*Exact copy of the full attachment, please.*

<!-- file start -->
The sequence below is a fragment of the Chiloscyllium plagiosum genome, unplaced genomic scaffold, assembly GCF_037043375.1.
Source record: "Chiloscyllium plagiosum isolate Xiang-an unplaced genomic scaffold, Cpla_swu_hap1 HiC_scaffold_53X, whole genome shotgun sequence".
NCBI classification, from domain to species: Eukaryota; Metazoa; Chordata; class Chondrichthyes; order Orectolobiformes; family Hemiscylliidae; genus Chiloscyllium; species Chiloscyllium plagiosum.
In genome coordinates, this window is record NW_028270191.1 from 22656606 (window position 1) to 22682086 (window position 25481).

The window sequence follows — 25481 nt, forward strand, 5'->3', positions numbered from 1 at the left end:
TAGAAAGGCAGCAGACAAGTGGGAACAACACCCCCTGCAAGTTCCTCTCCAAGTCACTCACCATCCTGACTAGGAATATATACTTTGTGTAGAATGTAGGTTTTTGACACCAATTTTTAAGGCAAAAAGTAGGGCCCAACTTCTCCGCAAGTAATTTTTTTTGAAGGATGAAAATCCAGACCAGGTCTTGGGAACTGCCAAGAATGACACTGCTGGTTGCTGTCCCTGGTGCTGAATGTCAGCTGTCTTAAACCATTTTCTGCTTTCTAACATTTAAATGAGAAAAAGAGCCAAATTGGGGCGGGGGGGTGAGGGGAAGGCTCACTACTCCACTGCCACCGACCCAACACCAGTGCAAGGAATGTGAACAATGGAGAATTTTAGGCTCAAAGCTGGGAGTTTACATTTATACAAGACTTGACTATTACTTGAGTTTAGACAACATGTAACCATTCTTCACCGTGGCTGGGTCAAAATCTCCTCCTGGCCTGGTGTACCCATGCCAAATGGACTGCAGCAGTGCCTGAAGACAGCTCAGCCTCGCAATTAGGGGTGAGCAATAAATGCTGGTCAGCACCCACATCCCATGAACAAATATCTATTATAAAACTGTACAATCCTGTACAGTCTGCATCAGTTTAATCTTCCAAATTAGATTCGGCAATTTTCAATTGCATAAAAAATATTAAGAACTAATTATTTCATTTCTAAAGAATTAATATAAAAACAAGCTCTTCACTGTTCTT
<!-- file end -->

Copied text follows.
The sequence below is a fragment of the Chiloscyllium plagiosum genome, unplaced genomic scaffold, assembly GCF_037043375.1.
Source record: "Chiloscyllium plagiosum isolate Xiang-an unplaced genomic scaffold, Cpla_swu_hap1 HiC_scaffold_53X, whole genome shotgun sequence".
NCBI classification, from domain to species: Eukaryota; Metazoa; Chordata; class Chondrichthyes; order Orectolobiformes; family Hemiscylliidae; genus Chiloscyllium; species Chiloscyllium plagiosum.
In genome coordinates, this window is record NW_028270191.1 from 22656606 (window position 1) to 22682086 (window position 25481).

The window sequence follows — 25481 nt, forward strand, 5'->3', positions numbered from 1 at the left end:
TAGAAAGGCAGCAGACAAGTGGGAACAACACCCCCTGCAAGTTCCTCTCCAAGTCACTCACCATCCTGACTAGGAATATATACTTTGTGTAGAATGTAGGTTTTTGACACCAATTTTTAAGGCAAAAAGTAGGGCCCAACTTCTCCGCAAGTAATTTTTTTTGAAGGATGAAAATCCAGACCAGGTCTTGGGAACTGCCAAGAATGACACTGCTGGTTGCTGTCCCTGGTGCTGAATGTCAGCTGTCTTAAACCATTTTCTGCTTTCTAACATTTAAATGAGAAAAAGAGCCAAATTGGGGCGGGGGGGTGAGGGGAAGGCTCACTACTCCACTGCCACCGACCCAACACCAGTGCAAGGAATGTGAACAATGGAGAATTTTAGGCTCAAAGCTGGGAGTTTACATTTATACAAGACTTGACTATTACTTGAGTTTAGACAACATGTAACCATTCTTCACCGTGGCTGGGTCAAAATCTCCTCCTGGCCTGGTGTACCCATGCCAAATGGACTGCAGCAGTGCCTGAAGACAGCTCAGCCTCGCAATTAGGGGTGAGCAATAAATGCTGGTCAGCACCCACATCCCATGAACAAATATCTATTATAAAACTGTACAATCCTGTACAGTCTGCATCAGTTTAATCTTCCAAATTAGATTCGGCAATTTTCAATTGCATAAAAAATATTAAGAACTAATTATTTCATTTCTAAAGAATTAATATAAAAACAAGCTCTTCACTGTTCTT